Mystery of the disappearing van Gogh

Source: NYT (5/29/23)
The Mystery of the Disappearing van Gogh
After a painting by the Dutch artist sold at auction, a movie producer claimed to be the owner. It later vanished from sight, with a trail leading to Caribbean tax havens and a jailed Chinese billionaire.
By Michael ForsytheIsabelle QianMuyi Xiao and Vivian Wang

Two men dressed in black stand with a colorful van Gogh painting, Chinese text written on the wall above them.

Kevin Ching, left, then the head of Sotheby’s in Asia, appeared at a Hong Kong ceremony in 2014 to present the van Gogh painting to Wang Zhongjun, the movie producer who claimed to have bought it. Credit…Johannes Eisele/Agence France-Presse — Getty Images

The bidding for Lot 17 started at $23 million.

In the packed room at Sotheby’s in Manhattan, the price quickly climbed: $32 million, $42 million, $48 million. Then a new prospective buyer, calling from China, made it a contest between just two people.

On the block that evening in November 2014 were works by Impressionist painters and Modernist sculptors that would make the auction the most successful yet in the firm’s history. But one painting drew particular attention: “Still Life, Vase with Daisies and Poppies,” completed by Vincent van Gogh weeks before his death.

Pushing the price to almost $62 million, the Chinese caller prevailed. His offer was the highest ever for a van Gogh still life at auction.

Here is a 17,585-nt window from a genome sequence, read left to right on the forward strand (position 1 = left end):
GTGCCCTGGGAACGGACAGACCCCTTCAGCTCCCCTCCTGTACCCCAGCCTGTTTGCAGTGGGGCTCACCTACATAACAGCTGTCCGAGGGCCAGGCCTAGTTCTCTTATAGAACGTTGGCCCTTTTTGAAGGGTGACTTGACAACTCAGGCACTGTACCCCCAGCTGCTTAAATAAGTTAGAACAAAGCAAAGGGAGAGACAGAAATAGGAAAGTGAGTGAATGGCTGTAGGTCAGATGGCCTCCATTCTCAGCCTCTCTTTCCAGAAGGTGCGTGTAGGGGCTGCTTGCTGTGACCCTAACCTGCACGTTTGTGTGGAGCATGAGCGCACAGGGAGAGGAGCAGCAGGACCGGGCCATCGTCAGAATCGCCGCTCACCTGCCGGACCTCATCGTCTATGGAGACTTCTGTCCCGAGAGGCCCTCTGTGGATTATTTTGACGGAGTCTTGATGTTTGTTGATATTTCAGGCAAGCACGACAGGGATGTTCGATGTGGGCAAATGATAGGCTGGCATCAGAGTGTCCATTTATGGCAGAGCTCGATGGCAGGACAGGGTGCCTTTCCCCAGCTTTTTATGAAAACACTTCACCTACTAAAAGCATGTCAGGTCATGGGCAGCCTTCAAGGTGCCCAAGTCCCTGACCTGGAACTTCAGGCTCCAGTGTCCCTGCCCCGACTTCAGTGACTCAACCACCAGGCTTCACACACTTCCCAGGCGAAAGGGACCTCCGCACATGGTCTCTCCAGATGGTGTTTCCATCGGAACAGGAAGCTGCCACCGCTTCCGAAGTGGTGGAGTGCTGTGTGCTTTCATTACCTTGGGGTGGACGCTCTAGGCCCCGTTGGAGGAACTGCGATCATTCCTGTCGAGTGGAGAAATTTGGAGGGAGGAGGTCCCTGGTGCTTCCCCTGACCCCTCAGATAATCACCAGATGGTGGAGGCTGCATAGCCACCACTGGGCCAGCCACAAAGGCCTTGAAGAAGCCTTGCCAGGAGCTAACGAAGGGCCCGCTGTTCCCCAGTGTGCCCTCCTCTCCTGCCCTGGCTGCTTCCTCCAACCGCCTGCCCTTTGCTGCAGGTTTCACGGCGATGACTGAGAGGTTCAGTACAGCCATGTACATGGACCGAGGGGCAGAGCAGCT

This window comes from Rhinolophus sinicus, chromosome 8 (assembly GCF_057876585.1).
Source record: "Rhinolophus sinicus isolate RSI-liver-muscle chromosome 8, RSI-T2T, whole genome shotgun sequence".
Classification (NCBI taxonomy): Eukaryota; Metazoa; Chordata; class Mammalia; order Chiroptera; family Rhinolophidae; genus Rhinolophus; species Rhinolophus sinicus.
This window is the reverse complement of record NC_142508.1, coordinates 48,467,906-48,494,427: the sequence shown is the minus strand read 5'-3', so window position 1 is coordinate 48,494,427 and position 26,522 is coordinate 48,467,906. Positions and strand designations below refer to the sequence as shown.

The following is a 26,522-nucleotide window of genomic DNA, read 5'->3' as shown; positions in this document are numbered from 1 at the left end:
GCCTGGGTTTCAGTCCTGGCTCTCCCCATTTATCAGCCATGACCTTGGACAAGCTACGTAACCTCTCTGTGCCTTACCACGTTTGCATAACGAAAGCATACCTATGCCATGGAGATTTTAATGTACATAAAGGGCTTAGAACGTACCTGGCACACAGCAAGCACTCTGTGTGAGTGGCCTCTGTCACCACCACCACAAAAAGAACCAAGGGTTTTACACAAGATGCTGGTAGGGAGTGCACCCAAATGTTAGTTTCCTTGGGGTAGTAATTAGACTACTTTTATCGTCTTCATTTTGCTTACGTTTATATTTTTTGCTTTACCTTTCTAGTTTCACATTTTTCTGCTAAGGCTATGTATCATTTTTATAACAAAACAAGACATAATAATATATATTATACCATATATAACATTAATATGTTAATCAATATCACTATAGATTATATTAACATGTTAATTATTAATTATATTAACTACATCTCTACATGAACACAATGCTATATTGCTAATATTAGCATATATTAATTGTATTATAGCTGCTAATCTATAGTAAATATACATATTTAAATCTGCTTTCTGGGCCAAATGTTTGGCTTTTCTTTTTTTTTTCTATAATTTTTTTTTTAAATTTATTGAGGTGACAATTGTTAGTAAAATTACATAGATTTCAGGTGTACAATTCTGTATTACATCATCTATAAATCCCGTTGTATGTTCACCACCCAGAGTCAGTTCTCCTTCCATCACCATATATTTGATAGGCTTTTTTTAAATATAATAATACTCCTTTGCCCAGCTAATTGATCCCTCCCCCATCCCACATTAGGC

In the discreet world of high-end art, buyers often remain anonymous. But the winning bidder, a prominent movie producer, would proclaim in interview after interview that he was the painting’s new owner. Continue reading

Yue Minjun’s paintings censored on Weibo

Source: China Digital Times (5/24/23)
Yue Minjun’s Iconic Paintings of Grinning PLA Soldiers Being Censored on Weibo

If the lesson last week was “Don’t laugh about the PLA,” this week’s message seems to be, “Don’t even crack a smile.”

First, stand-up comedian Li Haoshi (stage name “House”) was accused of defaming the People’s Liberation Army (PLA) because of a joke he made that referenced a PLA slogan and seemed to liken stray dogs to soldiers. House was deplatformed, pressured to apologize, and placed under police investigation, while the Shanghai comedy studio that employs him was fined nearly $2 million dollars and had their performances suspended indefinitely. At least one of House’s online defenders was arrested.